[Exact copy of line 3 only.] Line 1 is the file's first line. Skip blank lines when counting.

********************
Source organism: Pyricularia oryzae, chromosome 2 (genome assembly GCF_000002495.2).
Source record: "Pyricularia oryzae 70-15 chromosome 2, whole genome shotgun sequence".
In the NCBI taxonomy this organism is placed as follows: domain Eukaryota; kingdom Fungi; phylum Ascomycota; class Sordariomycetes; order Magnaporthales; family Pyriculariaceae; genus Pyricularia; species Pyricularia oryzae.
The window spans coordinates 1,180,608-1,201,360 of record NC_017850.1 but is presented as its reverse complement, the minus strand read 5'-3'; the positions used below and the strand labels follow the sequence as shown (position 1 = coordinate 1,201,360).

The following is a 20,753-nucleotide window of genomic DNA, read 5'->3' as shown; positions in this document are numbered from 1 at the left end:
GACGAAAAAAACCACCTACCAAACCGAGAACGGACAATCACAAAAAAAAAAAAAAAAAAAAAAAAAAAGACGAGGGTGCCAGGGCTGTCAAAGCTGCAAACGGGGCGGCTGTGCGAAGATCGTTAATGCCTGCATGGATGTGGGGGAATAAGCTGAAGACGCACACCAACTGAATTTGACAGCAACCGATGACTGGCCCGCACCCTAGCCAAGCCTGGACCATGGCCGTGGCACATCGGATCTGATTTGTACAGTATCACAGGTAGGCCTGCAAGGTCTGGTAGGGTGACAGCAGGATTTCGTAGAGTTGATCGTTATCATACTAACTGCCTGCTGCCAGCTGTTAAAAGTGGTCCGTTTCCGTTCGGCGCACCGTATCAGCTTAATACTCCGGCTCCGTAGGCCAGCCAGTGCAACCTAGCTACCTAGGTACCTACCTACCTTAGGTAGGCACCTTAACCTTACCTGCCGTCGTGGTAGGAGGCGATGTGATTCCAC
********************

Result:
In the NCBI taxonomy this organism is placed as follows: domain Eukaryota; kingdom Fungi; phylum Ascomycota; class Sordariomycetes; order Magnaporthales; family Pyriculariaceae; genus Pyricularia; species Pyricularia oryzae.